Shimon Peres and Gideon Saar with students 311.
(photo credit: Muki Schwartz)
Concerned by the lack of interest in science and engineering on the part of
Israeli university students, President Shimon Peres, a couple of years back,
came up with the initiative of creating a national project that would encourage
gifted and outstanding students to opt for technological and scientific
The president’s concern was rooted in the fact that Israel’s
major achievements in agriculture, industry, medical equipment, defense and
other spheres are all based on scientific and technological innovation that has
proved to be Israel’s greatest asset.
He was worried that if the impetus
for meeting the challenge of creating new scientific and technological solutions
to a variety of problems dissipated, Israel would lose the respect that its
inventiveness has won in the world.
Peres didn’t want to wait for
students to graduate from high school.
He wanted to get them into the
system at as early an age as possible.
Education Minister Gideon Sa’ar
was all in favor as were various Israeli institutes of higher learning and a
number of companies operating science- based industries.
He said that
although Israel is a small country it has produced several great scientists
including Nobel Prize laureates.
The enthusiasm was there, but the money
wasn’t until Peres approached the Rashi Foundation and several other
philanthropic groups and individuals.
The Rashi Foundation, which has
been active in numerous educational, cultural and social welfare projects in
Israel for almost a quarter of a century was asked to prepare a four-year
program for students to study in optimal conditions until they completed 12th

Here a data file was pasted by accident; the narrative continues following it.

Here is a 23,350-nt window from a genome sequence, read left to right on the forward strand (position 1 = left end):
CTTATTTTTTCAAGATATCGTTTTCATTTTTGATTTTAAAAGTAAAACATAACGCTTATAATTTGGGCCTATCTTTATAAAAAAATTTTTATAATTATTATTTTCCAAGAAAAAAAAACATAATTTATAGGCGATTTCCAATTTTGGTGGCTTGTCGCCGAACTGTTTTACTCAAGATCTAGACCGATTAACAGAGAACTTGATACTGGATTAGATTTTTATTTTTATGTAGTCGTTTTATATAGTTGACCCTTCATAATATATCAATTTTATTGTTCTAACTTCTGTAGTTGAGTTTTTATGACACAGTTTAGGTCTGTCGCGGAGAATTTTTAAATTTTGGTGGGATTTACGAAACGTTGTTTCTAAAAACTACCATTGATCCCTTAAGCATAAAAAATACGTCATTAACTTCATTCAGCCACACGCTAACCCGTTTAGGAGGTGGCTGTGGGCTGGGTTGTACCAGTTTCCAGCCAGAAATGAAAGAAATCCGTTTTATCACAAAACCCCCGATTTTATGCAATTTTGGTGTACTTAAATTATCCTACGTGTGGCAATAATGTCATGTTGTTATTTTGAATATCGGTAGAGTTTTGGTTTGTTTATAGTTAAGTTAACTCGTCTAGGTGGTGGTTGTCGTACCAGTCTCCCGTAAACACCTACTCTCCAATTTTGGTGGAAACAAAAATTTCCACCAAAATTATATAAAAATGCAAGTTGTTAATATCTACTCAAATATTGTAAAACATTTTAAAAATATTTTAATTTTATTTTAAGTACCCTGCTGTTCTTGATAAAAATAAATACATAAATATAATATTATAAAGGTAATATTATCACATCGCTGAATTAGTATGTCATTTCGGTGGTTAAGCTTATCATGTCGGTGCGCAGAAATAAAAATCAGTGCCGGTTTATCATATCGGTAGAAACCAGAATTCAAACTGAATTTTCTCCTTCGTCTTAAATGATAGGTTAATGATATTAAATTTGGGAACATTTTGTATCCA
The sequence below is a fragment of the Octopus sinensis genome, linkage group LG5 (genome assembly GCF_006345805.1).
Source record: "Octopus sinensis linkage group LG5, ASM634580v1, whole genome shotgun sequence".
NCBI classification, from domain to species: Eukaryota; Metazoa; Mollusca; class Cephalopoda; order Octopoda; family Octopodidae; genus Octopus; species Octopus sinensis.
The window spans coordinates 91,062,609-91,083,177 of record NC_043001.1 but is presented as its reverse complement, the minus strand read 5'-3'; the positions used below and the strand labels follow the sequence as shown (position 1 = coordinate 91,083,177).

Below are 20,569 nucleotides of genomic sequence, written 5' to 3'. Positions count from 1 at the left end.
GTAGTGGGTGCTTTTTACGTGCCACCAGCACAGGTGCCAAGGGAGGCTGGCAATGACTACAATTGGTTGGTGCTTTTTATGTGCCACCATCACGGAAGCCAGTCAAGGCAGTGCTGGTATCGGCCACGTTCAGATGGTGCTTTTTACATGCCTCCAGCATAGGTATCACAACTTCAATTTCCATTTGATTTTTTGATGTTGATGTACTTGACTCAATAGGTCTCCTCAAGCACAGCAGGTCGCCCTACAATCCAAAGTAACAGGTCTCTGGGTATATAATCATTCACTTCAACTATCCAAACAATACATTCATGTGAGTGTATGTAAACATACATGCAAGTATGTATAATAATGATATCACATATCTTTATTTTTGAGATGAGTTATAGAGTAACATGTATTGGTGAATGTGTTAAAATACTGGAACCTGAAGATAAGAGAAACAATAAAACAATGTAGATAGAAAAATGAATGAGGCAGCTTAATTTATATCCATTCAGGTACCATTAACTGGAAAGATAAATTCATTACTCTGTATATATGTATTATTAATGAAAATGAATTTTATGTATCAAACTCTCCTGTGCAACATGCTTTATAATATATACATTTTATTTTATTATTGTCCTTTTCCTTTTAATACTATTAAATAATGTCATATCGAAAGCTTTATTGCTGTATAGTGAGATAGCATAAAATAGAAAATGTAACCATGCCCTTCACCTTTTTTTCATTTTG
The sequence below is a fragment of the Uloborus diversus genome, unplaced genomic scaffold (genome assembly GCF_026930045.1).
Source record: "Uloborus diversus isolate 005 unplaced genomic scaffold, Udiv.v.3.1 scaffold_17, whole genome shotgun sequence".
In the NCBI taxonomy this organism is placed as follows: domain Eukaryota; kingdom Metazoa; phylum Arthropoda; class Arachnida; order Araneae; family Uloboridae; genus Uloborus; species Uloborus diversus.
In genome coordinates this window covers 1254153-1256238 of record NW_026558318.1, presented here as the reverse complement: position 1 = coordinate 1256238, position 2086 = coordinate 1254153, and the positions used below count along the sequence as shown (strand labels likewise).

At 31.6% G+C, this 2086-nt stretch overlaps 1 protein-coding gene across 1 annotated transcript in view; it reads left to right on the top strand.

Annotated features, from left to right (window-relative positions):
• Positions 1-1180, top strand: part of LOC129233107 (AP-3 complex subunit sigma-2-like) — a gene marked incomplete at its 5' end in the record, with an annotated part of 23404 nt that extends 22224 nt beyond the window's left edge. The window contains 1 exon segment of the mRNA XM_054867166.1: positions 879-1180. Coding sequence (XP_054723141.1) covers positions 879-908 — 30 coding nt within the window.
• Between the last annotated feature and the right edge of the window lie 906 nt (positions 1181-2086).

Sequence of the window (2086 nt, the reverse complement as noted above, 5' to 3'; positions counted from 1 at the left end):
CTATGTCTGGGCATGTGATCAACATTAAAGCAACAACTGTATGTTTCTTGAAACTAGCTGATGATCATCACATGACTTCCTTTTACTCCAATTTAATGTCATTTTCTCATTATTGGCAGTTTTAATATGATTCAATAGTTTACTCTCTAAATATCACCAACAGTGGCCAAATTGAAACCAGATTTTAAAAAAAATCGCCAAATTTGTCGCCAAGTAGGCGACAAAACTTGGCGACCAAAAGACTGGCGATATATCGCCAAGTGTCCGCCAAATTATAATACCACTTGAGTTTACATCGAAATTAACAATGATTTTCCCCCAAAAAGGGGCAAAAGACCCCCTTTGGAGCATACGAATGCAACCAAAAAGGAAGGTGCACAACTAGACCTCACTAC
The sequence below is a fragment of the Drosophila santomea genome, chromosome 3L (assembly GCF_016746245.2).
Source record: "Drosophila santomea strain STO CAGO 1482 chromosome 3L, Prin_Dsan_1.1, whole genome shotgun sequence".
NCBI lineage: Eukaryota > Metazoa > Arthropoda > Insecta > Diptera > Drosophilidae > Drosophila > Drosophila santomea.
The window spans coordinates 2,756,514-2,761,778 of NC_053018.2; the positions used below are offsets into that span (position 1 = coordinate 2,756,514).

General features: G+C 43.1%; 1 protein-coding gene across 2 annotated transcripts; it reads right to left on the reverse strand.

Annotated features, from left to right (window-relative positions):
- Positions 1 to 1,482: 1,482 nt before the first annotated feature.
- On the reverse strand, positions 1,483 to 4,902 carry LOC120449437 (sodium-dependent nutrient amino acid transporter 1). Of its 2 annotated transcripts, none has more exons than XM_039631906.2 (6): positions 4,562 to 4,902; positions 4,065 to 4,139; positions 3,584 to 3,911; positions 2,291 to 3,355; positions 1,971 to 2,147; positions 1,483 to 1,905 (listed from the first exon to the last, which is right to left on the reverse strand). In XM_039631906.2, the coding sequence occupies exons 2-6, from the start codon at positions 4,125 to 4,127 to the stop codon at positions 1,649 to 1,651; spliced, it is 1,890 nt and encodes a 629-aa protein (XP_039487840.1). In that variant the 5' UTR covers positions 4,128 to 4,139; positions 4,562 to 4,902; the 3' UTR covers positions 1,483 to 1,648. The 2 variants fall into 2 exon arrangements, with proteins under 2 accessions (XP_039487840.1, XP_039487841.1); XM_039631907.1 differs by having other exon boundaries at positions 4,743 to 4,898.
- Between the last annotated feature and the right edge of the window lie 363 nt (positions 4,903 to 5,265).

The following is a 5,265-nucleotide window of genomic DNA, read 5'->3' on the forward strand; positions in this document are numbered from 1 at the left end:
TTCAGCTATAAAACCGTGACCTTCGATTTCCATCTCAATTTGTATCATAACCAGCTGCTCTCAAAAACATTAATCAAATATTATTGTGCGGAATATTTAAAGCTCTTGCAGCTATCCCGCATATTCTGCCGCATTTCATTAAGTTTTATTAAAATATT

grade and went on to institutes of higher education in combination with their
A trial program was launched with a summer school for 50
students in July 2009. The experiment continued in conjunction with several
universities, institutes and colleges, and the program was officially
inaugurated on Monday at a ceremony at the President’s Residence attended by the
scientists and inventors of tomorrow, industrialists, academics,
philanthropists, representatives of government and of course the next generation
of gifted youngsters, who despite their commitment to science could in no way be
described as nerds.
Francois Leven, speaking on behalf of the Rashi
Foundation, said that when Peres had put the proposition, everyone at the
foundation had been excited about being part of such a unique and highly
significant program, but he personally had been surprised that no such project
existed in Israel.
Leven stressed the importance of the project to
Israel’s future economy and predicted that Israeli mothers, instead of wishing
for their sons and daughters to grow up to be doctors and lawyers, will want
them to be leaders in high tech, which Leven said “is essential for this
While appreciative of the input of industrialists and other
philanthropic bodies, Leven said he hoped to enlarge the circle of philanthropic
partnership in the project.
He was encouraged by the impressive
commitment of youngsters who have already participated in the project, learning
not only theory but practice.
Some of the youngsters involved have barely
reached double digit ages, but most were aged from 14 to 16.
are open to all gifted Israeli high school students regardless of creed or
A faculty member who introduced himself simply as Uri,
was full of praise for the interaction between students and teachers, noting
that the teachers are all experienced professionals in their fields with lots of
charisma and sensitivity while the students are both curious and motivated.